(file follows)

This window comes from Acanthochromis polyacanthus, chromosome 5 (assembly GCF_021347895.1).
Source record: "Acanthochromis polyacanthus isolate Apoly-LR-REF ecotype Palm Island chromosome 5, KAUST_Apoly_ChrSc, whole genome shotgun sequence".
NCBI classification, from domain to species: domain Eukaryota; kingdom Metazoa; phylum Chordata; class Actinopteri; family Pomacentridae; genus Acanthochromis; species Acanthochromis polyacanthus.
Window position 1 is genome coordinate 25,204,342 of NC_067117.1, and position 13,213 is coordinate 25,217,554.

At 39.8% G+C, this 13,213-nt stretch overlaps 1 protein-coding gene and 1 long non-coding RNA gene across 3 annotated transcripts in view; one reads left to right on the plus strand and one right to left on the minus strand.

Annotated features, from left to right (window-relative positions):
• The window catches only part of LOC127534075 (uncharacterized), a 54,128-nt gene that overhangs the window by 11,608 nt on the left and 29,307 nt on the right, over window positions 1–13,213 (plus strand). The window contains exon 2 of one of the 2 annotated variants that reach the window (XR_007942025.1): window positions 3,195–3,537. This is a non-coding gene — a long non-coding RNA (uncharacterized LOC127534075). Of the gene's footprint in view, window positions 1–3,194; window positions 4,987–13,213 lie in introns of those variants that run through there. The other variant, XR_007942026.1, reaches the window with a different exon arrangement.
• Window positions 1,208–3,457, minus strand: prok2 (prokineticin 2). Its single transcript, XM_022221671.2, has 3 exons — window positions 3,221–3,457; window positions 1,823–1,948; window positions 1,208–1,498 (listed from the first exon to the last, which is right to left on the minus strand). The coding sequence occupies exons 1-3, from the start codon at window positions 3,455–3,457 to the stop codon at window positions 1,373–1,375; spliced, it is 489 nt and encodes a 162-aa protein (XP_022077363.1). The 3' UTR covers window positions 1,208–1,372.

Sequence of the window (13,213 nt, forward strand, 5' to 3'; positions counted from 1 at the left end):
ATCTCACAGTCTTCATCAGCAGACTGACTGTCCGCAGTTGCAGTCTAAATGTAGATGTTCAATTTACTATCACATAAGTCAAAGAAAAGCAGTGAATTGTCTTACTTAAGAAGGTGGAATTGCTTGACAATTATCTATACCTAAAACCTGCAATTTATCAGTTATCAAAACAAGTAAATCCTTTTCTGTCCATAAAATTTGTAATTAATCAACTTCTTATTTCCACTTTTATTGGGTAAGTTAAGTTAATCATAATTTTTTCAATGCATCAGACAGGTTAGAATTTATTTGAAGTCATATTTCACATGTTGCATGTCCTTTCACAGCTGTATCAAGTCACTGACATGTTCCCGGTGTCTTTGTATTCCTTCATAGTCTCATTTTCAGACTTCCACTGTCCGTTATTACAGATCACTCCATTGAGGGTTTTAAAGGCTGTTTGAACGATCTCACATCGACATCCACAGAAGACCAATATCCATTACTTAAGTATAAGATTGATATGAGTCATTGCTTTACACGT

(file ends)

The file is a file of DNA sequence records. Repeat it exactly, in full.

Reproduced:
This window comes from Acanthochromis polyacanthus, chromosome 5 (assembly GCF_021347895.1).
Source record: "Acanthochromis polyacanthus isolate Apoly-LR-REF ecotype Palm Island chromosome 5, KAUST_Apoly_ChrSc, whole genome shotgun sequence".
NCBI classification, from domain to species: domain Eukaryota; kingdom Metazoa; phylum Chordata; class Actinopteri; family Pomacentridae; genus Acanthochromis; species Acanthochromis polyacanthus.
Window position 1 is genome coordinate 25,204,342 of NC_067117.1, and position 13,213 is coordinate 25,217,554.

At 39.8% G+C, this 13,213-nt stretch overlaps 1 protein-coding gene and 1 long non-coding RNA gene across 3 annotated transcripts in view; one reads left to right on the plus strand and one right to left on the minus strand.

Annotated features, from left to right (window-relative positions):
• The window catches only part of LOC127534075 (uncharacterized), a 54,128-nt gene that overhangs the window by 11,608 nt on the left and 29,307 nt on the right, over window positions 1–13,213 (plus strand). The window contains exon 2 of one of the 2 annotated variants that reach the window (XR_007942025.1): window positions 3,195–3,537. This is a non-coding gene — a long non-coding RNA (uncharacterized LOC127534075). Of the gene's footprint in view, window positions 1–3,194; window positions 4,987–13,213 lie in introns of those variants that run through there. The other variant, XR_007942026.1, reaches the window with a different exon arrangement.
• Window positions 1,208–3,457, minus strand: prok2 (prokineticin 2). Its single transcript, XM_022221671.2, has 3 exons — window positions 3,221–3,457; window positions 1,823–1,948; window positions 1,208–1,498 (listed from the first exon to the last, which is right to left on the minus strand). The coding sequence occupies exons 1-3, from the start codon at window positions 3,455–3,457 to the stop codon at window positions 1,373–1,375; spliced, it is 489 nt and encodes a 162-aa protein (XP_022077363.1). The 3' UTR covers window positions 1,208–1,372.

Sequence of the window (13,213 nt, forward strand, 5' to 3'; positions counted from 1 at the left end):
ATCTCACAGTCTTCATCAGCAGACTGACTGTCCGCAGTTGCAGTCTAAATGTAGATGTTCAATTTACTATCACATAAGTCAAAGAAAAGCAGTGAATTGTCTTACTTAAGAAGGTGGAATTGCTTGACAATTATCTATACCTAAAACCTGCAATTTATCAGTTATCAAAACAAGTAAATCCTTTTCTGTCCATAAAATTTGTAATTAATCAACTTCTTATTTCCACTTTTATTGGGTAAGTTAAGTTAATCATAATTTTTTCAATGCATCAGACAGGTTAGAATTTATTTGAAGTCATATTTCACATGTTGCATGTCCTTTCACAGCTGTATCAAGTCACTGACATGTTCCCGGTGTCTTTGTATTCCTTCATAGTCTCATTTTCAGACTTCCACTGTCCGTTATTACAGATCACTCCATTGAGGGTTTTAAAGGCTGTTTGAACGATCTCACATCGACATCCACAGAAGACCAATATCCATTACTTAAGTATAAGATTGATATGAGTCATTGCTTTACACGT